No matter where you live, they could not be missed last summer: Pokémon seekers. Bent over their phones while walking for miles to catch the little creatures. Using augmented reality, Pokémon Go took the world by storm and became an overnight sensation, appealing to millions of younger people and the young at heart.
Of course there was, as with any hype, criticism. And rightly so. Some players were so immersed they didn't pay attention while crossing the street, with fatal accidents as a result.
At the same time there were claims that playing Pokémon Go could help depression and that it could even solve the US obesity problem; one player caught all the Pokémon by walking 225km - shedding an impressive 12 kilos en route. Others claimed it might even help those suffering with Type 2 Diabetes.
Although it's unlikely that improving the health of its users was the main goal for the app developer, there's no doubt it has made an impact on many of its fans and could have a positive effect on peoples' walking habits. This entertaining, colourful app has reminded us just how powerful gamification in healthcare can be.
Put simply, gamification is the use of design elements as well as motivational and competition techniques from games in non-gaming contexts, like health. Gamification is based on principles that come from psychology and behavioural science. In the field of healthcare, this could take the form of playful apps created by clinicians and game designers, who really know how to keep people engaged and motivated. When designed well, these apps have the capability to trigger long-term behaviour changes that could improve physical or mental well-being.
But why do these simple games affect us so much? Ultimately, we're all wired to enjoy and to be motivated by the core principles behind them. Humans, like dolphins and chimps, all use play to learn and develop key skills. Game play focuses and demands our attention, challenges us at exactly the right level, excites us, and compels us to get better and strengthen our abilities. For all of these reasons, gameplay could well be an invaluable tool in tackling personal health issues all over the world.
Take for example the Pact game app. Users risk losing money if they don't follow through on their commitment to exercise. The app requires them to set personal goals for healthy eating and working out several times a week. The users also enter the amount of money they're willing to lose if they don't stick to their commitment. Those who meet their targets get paid by those who don't, essentially creating a marketplace as well as healthy competition.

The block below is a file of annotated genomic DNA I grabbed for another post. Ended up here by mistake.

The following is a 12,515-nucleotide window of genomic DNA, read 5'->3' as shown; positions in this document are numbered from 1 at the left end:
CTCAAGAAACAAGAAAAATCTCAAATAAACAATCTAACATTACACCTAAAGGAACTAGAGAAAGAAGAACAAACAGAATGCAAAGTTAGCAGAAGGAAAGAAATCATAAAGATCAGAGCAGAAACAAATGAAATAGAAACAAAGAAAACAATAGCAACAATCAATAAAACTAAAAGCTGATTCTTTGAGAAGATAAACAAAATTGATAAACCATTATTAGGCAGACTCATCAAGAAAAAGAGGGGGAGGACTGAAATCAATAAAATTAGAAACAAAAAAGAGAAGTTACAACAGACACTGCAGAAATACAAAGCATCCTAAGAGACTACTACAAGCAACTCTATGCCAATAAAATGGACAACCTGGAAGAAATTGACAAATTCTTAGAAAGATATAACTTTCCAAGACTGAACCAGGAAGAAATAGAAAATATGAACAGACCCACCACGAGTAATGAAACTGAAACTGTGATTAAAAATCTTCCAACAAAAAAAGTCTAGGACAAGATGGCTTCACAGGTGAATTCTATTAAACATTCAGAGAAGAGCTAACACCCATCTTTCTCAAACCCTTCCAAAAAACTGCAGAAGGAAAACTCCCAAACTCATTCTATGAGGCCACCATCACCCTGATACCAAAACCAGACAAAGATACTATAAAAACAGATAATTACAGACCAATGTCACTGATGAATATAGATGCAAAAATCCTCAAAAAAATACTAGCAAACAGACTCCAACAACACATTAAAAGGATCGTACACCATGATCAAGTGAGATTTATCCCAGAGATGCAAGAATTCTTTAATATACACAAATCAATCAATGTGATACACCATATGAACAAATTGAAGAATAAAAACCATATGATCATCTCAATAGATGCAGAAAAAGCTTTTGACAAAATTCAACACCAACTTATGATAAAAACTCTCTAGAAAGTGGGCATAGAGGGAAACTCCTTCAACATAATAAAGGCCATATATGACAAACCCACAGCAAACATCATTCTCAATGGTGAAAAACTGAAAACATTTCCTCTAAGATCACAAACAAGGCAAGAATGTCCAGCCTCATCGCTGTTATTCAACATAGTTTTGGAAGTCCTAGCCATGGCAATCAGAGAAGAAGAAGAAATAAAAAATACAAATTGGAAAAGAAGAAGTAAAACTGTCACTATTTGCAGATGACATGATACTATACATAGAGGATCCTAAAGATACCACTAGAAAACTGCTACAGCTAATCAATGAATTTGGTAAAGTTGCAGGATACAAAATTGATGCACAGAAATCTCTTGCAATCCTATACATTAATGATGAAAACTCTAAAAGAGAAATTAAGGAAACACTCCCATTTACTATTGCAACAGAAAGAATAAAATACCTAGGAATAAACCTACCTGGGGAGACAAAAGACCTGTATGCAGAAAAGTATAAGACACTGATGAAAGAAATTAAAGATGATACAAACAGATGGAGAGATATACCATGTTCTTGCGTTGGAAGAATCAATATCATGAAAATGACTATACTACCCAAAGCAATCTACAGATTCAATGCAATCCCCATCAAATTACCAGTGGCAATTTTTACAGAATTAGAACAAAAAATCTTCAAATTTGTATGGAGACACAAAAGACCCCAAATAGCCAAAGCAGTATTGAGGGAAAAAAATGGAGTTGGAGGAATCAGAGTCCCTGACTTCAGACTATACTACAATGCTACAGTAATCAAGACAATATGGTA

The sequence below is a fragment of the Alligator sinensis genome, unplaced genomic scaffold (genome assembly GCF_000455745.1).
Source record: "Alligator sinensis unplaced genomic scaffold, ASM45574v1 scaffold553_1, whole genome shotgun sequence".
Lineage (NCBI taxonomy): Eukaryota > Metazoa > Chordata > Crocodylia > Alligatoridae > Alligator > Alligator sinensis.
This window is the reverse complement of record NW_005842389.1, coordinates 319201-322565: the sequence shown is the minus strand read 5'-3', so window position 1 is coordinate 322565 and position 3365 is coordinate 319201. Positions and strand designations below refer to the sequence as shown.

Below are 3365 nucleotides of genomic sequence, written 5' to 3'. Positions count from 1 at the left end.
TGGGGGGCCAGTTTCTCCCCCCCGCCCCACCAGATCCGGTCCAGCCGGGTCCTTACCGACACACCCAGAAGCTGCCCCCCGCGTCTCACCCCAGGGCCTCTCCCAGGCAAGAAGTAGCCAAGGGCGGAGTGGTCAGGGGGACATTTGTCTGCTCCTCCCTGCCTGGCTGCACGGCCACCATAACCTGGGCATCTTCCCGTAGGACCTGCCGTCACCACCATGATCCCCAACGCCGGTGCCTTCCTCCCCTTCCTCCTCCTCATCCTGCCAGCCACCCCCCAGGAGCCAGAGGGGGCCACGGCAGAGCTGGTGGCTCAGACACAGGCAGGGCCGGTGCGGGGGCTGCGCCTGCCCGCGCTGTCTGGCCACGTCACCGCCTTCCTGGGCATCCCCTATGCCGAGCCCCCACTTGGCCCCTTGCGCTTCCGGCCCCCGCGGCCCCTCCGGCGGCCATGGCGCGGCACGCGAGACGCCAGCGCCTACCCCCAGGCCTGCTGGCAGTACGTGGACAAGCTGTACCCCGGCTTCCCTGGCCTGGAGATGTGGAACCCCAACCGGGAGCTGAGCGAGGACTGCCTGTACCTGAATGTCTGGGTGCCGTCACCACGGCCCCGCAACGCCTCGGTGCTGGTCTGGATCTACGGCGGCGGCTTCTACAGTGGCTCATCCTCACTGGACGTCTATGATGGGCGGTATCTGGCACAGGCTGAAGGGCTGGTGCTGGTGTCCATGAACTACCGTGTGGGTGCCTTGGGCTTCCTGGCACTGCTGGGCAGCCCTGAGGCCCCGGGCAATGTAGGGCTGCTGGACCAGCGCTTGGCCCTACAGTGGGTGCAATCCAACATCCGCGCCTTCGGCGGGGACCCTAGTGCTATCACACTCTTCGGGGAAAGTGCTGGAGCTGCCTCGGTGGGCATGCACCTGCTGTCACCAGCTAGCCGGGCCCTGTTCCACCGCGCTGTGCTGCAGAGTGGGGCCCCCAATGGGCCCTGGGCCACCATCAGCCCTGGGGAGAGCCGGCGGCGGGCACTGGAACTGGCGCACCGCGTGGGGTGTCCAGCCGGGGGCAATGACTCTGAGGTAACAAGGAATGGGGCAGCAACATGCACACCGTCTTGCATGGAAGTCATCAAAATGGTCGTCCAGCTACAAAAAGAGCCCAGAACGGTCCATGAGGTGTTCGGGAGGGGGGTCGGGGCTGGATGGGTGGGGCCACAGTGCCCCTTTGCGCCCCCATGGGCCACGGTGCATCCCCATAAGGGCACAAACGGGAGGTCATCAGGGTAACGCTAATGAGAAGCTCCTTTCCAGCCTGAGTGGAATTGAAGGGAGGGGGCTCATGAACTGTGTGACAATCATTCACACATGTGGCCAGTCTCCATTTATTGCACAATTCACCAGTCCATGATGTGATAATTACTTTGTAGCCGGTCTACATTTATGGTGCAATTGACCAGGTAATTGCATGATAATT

And of course, healthcare gamification isn't solely aimed at adults. Inspiring and encouraging children into healthier lifestyle behaviours could well have an impact on their future. One example is the Sonicare for Kids electronic toothbrush - it comes with an app that turns the Bluetooth-enabled brush into a controller for a game, featuring fuzzy creatures called Sparklys. Kids score points in the game by brushing all four quadrants of their teeth for two minutes; the recommended standard. The only problem so far has been that kids don't stop brushing as they get so immersed in the game.
Companies like Dutch IJsfontein, are using serious games, including virtual and augmented reality, for the training of healthcare professionals. Doctors have increasingly less time to educate students, so the team developed a game, called abcdeSIM, which teaches students to apply the ABCDE method (a systematic approach for assessment and treatment of someone with an acute condition) without a doctor having to be present - an example of gameplay becoming a vital training tool.
Similarly, Into D'mentia, an immersive role play game, was a major success in the Netherlands, where it raised national awareness on the complication of caregiving for dementia patients and let people experience what it's like to live with dementia.
And it doesn't stop there for healthcare professionals. Other elements of gamification are being used to make information displays easier. Think back to when you played strategy style computer games. You might have had a visual display screen with your "mission briefing", interactive stats and other tools to help you complete it. This approach is being taken by Philips' Illumeo technology which helps radiologists to pull together case-relevant health data for diagnosis, therapy planning and follow-up.
The technology offers a radically new approach on how radiologists will see, seek and share clinical information, helping them to provide an even more critical contribution to patient care.
To improve health and healthcare, changing behavior of both patients and professionals is often the first step. And that's exactly what the science of gamification is all about.
There's no doubt that mental, as well as physical, health can benefit from the merging of mobile technology, virtual and augmented reality, medical science and game-play. Over time they can add great value to truly personalized care paths.
Today, more than ever before, leading a healthy life can go hand-in-hand with having fun.
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